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Shugborough is an incredible pile we’d been able to see for miles from the canal. The present house dates from 1693, with the house and park was improved by Thomas and George Anson in the 1720-40s, then by ‘Athenian’ James Stuart in 1762 who built stone monuments called the Tower of the Winds, the Lanthorn of Demothenes. The park farm was designed by Samuel Wyatt around the turn of the 18th Century, when the old village of Shugborough was bought up and demolished by the Anson family to give them more privacy and space. The Ansons, the Earl of Lichfield’s family, faced crippling death duties in the 1960s and the National Trust bought it, leasing it to Staffordshire County Council who then managed the whole estate. Today it’s back in NT hands. Worth a visit, we thought, for Sunday morning.

For the last couple of weeks we’ve seen the Ingersley – a boat driven by Mike and Bev.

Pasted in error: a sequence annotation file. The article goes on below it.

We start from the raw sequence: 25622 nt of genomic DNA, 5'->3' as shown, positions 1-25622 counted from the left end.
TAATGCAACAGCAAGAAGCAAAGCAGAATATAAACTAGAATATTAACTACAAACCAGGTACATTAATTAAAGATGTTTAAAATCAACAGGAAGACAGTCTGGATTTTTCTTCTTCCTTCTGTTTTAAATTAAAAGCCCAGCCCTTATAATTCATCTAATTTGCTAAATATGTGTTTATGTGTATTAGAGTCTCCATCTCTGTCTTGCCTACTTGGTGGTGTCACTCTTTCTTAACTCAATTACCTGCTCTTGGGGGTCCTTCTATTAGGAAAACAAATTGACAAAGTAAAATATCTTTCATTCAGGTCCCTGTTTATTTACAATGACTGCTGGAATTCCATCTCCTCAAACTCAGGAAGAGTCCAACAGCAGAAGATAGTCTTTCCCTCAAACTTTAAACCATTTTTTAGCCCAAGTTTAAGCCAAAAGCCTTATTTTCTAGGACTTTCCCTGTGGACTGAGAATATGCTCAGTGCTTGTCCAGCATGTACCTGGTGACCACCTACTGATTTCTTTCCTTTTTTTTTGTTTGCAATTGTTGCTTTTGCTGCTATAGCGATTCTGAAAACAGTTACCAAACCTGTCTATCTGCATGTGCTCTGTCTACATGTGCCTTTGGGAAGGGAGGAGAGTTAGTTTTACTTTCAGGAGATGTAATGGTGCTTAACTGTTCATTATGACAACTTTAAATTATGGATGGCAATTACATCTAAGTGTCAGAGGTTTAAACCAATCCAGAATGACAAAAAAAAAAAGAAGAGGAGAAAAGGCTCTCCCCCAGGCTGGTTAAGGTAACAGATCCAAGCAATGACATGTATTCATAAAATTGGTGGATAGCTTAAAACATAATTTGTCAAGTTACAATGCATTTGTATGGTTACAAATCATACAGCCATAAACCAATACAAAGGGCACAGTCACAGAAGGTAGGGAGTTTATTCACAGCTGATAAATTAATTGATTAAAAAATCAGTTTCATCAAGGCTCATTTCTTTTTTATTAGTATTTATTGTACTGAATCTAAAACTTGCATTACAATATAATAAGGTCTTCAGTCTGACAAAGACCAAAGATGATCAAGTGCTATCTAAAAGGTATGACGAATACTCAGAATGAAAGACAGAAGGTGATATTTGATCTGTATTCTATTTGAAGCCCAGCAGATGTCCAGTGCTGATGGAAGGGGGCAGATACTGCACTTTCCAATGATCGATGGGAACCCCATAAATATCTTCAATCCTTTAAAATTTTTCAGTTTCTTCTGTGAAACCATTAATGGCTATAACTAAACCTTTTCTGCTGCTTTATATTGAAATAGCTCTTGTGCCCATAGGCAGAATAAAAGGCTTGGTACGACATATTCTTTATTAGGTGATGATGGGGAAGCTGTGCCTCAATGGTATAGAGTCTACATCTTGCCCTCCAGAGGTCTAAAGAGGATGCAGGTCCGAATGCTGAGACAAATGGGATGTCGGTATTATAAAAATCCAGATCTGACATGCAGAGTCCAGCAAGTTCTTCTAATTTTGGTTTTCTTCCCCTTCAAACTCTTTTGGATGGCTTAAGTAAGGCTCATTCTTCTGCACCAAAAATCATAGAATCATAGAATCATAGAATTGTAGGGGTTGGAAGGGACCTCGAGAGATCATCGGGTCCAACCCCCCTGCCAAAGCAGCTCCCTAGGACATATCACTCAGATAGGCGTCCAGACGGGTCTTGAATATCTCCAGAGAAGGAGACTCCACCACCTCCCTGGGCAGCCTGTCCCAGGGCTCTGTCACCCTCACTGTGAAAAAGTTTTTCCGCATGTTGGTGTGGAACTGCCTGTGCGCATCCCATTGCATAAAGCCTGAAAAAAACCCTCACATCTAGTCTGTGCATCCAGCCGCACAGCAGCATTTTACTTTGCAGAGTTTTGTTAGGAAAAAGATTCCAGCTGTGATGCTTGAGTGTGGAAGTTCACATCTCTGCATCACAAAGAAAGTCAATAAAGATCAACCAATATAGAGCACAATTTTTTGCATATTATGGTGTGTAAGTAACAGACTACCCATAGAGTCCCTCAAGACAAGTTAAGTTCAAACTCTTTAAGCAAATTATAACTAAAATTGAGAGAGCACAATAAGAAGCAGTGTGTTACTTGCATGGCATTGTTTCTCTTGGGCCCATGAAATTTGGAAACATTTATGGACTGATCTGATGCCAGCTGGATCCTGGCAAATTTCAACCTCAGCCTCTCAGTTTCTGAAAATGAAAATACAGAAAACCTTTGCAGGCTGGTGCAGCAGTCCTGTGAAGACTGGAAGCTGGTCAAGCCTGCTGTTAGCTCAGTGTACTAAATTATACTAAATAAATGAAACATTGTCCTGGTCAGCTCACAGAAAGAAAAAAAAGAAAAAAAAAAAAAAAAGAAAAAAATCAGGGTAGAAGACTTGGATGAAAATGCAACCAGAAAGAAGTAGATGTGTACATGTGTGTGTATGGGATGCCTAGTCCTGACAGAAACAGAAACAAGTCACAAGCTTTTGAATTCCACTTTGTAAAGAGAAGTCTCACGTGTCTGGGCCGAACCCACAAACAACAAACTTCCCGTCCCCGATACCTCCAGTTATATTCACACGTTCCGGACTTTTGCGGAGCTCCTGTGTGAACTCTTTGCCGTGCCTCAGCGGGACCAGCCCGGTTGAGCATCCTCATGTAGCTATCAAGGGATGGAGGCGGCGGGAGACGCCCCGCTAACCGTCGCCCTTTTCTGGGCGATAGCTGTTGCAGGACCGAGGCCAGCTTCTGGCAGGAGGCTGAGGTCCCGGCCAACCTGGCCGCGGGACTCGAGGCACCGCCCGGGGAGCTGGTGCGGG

They were there, moored in front of as we waited for the tree to be cleared; but further back than that, we first met them in Northampton, as Jenny and I set out.

They overtook us at Fradley; we over took them  as they stopped to watch the Royal Wedding, and Saturday evening they moored behind us at Great Haywood.

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This boat is borrowed from a friend; Mike is fitting out his own boat. I ask where, and he says ‘Mirfield’. Small world. He’s a Huddersfield man, and knows the Leeds Liverpool like the back of his hand. We meet his dog Skipper – a poodle/Jack Russell cross – and chat away.